Bert’s therapy: Faith

I’m requesting a diagnosis.

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Of what?

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My marriage.  

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In your professional opinion, what’s the core problem?

 

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Lack of faith.

  

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Faith?  Like in God?

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No, in relationship. 

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Explain.

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If every morning you swing your feet out of bed and find a solid floor to stand on, you develop faith in the floor. 

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And if whenever you need them your important relationships are there for you, you develop faith in relationship.

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And if they’re not…

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You don‘t.

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Then I haven’t.

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Common problem, actually, among people who grew up in dysfunctional families.

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My wife and I both did. 

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I figured.

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Can you create faith in relationship?

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If you want to.  It takes some work.

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What kind of work?

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You have to practice mutuality. 

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Another new word.  Okay, I’ll bite.  What’s “mutuality”?

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The belief that what’s good for one partner is ultimately good for the other.

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Sounds like codependency.

Actually it’s the opposite.  Codependency means you try to control each other because you expect to be disappointed or hurt.

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But mutuality means you  stop controlling, because you expect to get fed.  You have faith that whatever you give to the relationship will somehow come back to you. 

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Yes, but I don’t really believe that.

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That’s where the work comes in.  At first you have to fake it.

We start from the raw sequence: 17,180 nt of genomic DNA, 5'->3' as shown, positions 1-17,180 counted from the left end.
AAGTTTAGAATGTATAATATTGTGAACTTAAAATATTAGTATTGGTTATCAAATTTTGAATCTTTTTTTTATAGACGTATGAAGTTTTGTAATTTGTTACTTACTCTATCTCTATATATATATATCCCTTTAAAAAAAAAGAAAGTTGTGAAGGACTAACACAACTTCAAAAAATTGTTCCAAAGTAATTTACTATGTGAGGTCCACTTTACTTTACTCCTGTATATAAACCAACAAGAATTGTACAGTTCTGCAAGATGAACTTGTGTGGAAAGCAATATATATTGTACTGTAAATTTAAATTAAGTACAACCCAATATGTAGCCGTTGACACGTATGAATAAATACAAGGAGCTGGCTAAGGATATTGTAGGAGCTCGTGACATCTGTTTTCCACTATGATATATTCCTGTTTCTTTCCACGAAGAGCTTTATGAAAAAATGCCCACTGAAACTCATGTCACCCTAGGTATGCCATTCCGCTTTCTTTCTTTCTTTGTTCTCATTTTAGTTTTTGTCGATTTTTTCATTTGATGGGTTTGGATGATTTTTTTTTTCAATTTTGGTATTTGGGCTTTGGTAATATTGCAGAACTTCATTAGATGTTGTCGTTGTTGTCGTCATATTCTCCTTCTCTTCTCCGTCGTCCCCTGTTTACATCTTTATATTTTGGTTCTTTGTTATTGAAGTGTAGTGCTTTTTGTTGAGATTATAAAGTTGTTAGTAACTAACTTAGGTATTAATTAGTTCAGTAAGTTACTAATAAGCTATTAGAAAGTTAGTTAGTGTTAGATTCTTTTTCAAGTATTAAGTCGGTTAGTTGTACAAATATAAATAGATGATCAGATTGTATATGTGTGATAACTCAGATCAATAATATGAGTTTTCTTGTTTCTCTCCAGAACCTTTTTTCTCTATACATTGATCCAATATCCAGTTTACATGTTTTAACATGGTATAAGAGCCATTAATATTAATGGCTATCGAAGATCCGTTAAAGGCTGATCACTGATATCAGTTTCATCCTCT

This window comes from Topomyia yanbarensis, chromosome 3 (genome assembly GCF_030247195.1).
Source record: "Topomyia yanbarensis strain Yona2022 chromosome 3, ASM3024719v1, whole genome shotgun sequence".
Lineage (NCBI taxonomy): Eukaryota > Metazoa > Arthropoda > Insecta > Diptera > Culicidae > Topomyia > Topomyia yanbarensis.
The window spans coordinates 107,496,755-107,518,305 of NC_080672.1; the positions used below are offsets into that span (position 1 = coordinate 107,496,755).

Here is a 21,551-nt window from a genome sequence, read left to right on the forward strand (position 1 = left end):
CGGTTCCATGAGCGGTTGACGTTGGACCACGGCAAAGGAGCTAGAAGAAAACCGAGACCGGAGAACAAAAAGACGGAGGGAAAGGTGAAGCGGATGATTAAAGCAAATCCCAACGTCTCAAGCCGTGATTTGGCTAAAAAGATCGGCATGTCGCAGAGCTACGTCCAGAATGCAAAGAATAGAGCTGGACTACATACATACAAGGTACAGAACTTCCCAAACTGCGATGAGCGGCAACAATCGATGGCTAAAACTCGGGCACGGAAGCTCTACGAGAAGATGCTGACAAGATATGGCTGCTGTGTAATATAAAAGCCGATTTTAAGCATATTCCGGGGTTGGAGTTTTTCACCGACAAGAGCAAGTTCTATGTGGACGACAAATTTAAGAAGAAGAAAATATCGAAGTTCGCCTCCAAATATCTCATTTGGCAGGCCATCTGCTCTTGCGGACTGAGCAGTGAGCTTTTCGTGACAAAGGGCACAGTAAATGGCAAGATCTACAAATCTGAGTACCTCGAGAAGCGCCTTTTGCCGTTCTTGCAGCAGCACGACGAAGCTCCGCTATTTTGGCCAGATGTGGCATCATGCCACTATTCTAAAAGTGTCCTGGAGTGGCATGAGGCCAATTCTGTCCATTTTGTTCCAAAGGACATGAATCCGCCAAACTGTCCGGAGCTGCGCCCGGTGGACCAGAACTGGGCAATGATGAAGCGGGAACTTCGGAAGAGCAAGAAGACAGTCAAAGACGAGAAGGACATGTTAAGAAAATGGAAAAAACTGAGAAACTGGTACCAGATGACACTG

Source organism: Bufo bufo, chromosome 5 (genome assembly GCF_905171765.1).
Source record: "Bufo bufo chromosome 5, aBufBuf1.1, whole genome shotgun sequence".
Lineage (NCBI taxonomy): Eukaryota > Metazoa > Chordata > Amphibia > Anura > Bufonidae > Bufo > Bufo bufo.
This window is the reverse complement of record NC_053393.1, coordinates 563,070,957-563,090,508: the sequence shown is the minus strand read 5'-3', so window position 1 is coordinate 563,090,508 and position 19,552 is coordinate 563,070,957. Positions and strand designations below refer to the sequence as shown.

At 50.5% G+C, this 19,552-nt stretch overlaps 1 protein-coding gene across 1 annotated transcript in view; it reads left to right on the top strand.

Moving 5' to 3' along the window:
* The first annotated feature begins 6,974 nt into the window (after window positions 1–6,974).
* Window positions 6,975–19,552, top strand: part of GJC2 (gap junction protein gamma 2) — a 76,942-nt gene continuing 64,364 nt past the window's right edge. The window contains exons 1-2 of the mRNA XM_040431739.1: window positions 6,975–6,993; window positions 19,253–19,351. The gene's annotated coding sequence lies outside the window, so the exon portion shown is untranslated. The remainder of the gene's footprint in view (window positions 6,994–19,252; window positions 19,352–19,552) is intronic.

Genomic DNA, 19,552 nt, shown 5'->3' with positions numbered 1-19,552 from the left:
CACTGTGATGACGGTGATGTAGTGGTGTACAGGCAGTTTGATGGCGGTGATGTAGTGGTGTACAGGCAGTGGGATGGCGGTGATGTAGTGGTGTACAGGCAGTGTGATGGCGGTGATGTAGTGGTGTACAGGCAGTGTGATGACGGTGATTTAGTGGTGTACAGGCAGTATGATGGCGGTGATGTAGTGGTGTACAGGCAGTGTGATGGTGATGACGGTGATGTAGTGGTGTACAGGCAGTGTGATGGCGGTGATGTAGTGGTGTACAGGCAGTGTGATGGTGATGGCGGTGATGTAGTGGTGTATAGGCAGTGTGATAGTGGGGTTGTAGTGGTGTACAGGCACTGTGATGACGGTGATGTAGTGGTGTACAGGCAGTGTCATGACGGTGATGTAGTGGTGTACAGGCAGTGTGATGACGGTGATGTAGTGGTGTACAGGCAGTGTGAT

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Until I make it?

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Until she starts feeding you back.  After that you won’t have to fake anything.

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But what if I feed her and feed her and she never feeds me?

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Well, that would mean my theory is all wrong.

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And you can throw it right back in my faith. 

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And we’re always at each other’s throats
You know it drives me up the wall
But most of the time I’m just blowing off steam
And I wish to God you’d leave me
Baby I wish to God you’d stay
Life’s so different than it is in your dreams

~ Tom Waits, Please call me baby (4:25), from the album Keeping the Faith.

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7 responses to “Bert’s therapy: Faith

  • linneann

    Monkeytraps, aren’t there people who are so broken they don’t respond to being fed? I feel like my kids and I fed and fed and fed their dad for a very long time and he never responded.
    I like “throw it right back in my faith.” Clever.

    • Steve Hauptman

      Sadly, yes. Probably the worst examples of this are pathological narcissists — folks whose brokenness takes the form of a sort of black hole of neediness which never gets filled. If that’s what you and your kids lived with, I’m sorry, especially if it left any of you feeling inadequate in any way. Faith is wonderful, but it has to be balanced by realism. And you can feed someone for just so long before you yourself start to starve.

      • linneann

        What do you know! That’s exactly what he is. Fortunately, most of the damage was done to me. I keep a close eye on my kids but they seem to be very well-adjusted. Thanks for answering.

  • attachmentgirl

    Steve,
    It never fails to amaze me how much profound truth you can squeeze into a few lines of dialog. Working through our mistrust and learning to have faith in the relationship was exactly what saved our marriage. I was blessed in that my husband and I were both willing to see our own responsibility (OK, it took me a little while :)) and we both worked very hard to fake it. Really good reminder, thank you.

    AG

    • Steve Hauptman

      Thanks, AG. Good for you both. Yeah, responsibility-taking is a bitch. But if there’s a magic medicine for wounded marriages, that’s got to be it.

  • Vicki Slater

    Love you guys! Pearls of wisdom with a smile. Makes me love to hurt!

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